Zumaya has a standing offer from the Tigers for a minor-league contract with a non-roster invite to Spring Training. He could get the same from other teams, which would leave him trying to measure the best oppportunity, or he could get an incentive-laden Major League deal from a team willing to take a shot. Zumaya could be an intriguing option for teams looking for a low-risk, high-reward signing for a non-closing reliever.
When Zumaya is healthy, he’s an effective pitcher with a upper-90s to 100 mph fastball. However, he hasn’t pitched more than 31 games in a season since his standout rookie season in 2006. His last Major League pitch came at the end of June 2010, when he fractured his elbow throwing a pitch in a game at Minnesota. He missed all of 2011 after doctors had to repeat a procedure to insert a screw in his elbow to stabilize the joint.
– Jason Beck
Once he declares residency in the Domnican Republic and becomes eligible for Major League free agency, Cuban defector Yoenis Cespedes figures to be one of the most sought-out position players on the market.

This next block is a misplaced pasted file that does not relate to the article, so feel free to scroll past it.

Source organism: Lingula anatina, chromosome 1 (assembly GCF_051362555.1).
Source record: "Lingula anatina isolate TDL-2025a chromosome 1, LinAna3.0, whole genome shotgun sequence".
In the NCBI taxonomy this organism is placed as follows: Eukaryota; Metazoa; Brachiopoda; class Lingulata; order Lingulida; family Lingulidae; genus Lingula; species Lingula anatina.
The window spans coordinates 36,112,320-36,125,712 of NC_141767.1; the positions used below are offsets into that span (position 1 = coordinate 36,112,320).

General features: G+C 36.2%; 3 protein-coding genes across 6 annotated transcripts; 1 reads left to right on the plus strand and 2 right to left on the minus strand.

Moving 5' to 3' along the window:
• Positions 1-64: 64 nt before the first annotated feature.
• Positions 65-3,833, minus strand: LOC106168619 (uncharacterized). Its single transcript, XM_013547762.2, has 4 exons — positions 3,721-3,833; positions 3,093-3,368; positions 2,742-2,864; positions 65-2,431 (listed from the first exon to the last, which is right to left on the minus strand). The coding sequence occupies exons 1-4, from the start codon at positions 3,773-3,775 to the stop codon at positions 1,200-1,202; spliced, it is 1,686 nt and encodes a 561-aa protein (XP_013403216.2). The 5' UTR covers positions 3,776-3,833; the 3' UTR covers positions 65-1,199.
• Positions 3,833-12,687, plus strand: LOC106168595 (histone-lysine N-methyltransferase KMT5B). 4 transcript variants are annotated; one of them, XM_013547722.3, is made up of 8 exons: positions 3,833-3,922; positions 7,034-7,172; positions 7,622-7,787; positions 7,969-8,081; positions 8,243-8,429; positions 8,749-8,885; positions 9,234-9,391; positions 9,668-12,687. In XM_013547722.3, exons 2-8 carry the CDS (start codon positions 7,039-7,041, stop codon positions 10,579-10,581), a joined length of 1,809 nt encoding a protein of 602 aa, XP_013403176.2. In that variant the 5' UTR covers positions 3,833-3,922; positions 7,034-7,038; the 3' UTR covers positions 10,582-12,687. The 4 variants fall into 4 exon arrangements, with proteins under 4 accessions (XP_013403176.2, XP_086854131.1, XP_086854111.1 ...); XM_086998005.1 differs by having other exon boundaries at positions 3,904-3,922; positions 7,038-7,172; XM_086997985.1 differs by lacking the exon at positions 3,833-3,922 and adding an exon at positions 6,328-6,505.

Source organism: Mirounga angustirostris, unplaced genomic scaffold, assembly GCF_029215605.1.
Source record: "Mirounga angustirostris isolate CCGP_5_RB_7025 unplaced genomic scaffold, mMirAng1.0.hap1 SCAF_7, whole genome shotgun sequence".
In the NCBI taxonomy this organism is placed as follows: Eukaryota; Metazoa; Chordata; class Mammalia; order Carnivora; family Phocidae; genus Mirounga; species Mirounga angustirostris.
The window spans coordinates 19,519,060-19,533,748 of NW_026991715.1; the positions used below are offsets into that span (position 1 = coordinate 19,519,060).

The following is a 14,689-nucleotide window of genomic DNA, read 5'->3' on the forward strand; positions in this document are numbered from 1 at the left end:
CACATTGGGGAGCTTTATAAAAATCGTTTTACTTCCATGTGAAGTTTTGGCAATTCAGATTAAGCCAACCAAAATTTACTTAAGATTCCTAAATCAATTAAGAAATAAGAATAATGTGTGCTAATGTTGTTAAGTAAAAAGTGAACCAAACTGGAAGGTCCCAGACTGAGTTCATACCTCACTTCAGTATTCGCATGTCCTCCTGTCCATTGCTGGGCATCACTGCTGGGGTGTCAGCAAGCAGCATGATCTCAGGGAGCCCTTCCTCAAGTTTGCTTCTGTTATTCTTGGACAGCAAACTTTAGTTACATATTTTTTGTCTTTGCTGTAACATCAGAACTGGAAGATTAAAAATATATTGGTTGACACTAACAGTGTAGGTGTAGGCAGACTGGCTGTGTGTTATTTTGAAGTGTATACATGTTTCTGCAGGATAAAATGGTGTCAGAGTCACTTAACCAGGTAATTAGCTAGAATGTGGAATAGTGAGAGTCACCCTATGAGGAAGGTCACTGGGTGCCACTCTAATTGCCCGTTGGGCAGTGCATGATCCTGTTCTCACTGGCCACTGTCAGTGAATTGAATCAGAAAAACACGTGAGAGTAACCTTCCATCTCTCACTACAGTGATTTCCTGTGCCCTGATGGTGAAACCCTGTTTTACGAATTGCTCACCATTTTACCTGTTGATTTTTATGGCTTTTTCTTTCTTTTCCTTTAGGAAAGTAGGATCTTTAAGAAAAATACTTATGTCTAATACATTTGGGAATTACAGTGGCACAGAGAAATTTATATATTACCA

Agent Adam Katz is confident that his client is ready to play in the Major Leagues this season.
“I’m not an evaluator, but I’m told by people who evaluate, he is [big league ready],” said Katz from baseball’s General Managers meetings.
Even Katz admitted it’s hard to know quite what the value will be for Cespedes.
“It’s really touchy feely,” Katz said. “He’s an unusual guy. He’s 26. He’s major league ready. People are going to be evaluate. A value will be established. People will bid competitively, and it will be what it will be.”
While Katz sees his client as a center fielder, he would be willing to play the corner positions, something that would help a team like the Boston Red Sox, who have a vacancy in right field.
The Red Sox will look at Cespedes later this week in the Dominican Republic. The Cubs are also scouting him this week. Several other teams have also expressed interest in Cespedes, who has become a bit of a sensation since the posting of a highlight video on Youtube.